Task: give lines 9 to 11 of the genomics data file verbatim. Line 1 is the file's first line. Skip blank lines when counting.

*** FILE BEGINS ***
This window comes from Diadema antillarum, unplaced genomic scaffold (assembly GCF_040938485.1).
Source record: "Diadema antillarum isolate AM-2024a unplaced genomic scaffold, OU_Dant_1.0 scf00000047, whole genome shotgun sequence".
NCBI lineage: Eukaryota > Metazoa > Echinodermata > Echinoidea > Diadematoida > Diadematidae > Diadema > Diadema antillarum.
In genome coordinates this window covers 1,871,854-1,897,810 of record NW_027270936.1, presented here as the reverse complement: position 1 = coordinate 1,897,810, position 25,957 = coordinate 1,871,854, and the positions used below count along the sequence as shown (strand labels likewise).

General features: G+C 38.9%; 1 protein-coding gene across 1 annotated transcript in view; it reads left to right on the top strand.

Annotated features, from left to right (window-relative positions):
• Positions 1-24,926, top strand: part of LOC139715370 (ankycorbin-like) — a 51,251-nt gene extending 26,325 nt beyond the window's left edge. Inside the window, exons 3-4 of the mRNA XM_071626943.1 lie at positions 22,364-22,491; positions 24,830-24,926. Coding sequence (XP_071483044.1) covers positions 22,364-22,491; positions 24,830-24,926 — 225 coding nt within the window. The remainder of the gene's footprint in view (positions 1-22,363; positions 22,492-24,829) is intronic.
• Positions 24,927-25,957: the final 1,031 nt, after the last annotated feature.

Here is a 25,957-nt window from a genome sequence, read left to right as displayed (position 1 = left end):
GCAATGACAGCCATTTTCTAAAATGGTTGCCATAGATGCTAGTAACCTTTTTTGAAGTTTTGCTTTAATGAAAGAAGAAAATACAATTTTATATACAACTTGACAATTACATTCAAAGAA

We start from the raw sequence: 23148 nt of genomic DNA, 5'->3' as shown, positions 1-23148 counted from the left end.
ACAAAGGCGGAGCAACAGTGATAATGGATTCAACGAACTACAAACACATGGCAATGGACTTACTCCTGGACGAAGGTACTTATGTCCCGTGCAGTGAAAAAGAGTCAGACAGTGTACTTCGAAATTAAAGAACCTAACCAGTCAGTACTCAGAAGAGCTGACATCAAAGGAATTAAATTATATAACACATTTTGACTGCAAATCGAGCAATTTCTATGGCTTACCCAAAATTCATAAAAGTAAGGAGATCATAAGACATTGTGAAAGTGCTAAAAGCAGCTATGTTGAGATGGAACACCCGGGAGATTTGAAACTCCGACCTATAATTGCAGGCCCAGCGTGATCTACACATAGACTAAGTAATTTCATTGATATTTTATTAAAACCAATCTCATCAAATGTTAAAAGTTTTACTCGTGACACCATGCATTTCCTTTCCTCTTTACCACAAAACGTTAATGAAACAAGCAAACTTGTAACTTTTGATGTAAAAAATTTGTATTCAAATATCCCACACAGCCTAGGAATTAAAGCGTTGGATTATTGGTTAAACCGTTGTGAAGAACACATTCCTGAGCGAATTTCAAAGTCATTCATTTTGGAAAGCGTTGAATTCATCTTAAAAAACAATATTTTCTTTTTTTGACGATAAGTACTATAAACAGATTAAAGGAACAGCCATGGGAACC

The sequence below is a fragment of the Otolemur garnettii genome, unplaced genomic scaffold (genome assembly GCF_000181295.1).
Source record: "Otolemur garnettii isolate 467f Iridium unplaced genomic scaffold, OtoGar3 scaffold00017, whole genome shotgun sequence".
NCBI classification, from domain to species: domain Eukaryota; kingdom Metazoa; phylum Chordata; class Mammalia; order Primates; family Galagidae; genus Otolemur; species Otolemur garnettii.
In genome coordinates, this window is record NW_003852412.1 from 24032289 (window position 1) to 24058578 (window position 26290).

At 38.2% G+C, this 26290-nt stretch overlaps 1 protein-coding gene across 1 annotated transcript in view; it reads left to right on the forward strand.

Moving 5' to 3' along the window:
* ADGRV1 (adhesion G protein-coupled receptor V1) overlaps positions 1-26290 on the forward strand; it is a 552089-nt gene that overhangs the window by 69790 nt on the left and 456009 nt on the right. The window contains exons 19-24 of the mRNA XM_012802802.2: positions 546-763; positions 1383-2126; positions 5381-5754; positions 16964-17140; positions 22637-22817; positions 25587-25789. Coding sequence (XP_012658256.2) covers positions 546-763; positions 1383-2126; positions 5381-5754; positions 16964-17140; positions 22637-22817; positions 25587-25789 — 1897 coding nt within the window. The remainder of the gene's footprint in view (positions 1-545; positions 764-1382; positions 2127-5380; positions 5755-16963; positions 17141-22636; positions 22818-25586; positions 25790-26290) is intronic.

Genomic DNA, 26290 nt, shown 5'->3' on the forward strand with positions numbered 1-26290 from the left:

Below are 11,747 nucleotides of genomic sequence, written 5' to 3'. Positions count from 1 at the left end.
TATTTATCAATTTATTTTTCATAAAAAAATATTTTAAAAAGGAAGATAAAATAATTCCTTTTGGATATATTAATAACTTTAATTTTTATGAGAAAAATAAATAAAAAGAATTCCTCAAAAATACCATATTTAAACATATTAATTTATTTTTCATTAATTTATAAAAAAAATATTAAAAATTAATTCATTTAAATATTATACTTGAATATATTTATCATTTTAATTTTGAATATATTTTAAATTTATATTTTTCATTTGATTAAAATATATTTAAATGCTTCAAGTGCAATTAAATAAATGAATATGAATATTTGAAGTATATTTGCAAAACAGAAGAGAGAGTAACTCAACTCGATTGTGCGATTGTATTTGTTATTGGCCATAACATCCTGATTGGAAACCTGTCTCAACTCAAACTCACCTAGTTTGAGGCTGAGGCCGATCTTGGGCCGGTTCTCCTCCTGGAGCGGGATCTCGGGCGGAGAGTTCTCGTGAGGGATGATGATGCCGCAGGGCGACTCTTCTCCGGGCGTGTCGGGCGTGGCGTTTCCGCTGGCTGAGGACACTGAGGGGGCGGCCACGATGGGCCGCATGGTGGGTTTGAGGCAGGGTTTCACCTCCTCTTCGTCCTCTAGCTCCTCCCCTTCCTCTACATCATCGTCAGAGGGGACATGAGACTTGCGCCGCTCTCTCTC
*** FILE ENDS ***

Here is a 25,957-nt window from a genome sequence, read left to right as displayed (position 1 = left end):
GCAATGACAGCCATTTTCTAAAATGGTTGCCATAGATGCTAGTAACCTTTTTTGAAGTTTTGCTTTAATGAAAGAAGAAAATACAATTTTATATACAACTTGACAATTACATTCAAAGAA

We start from the raw sequence: 23148 nt of genomic DNA, 5'->3' as shown, positions 1-23148 counted from the left end.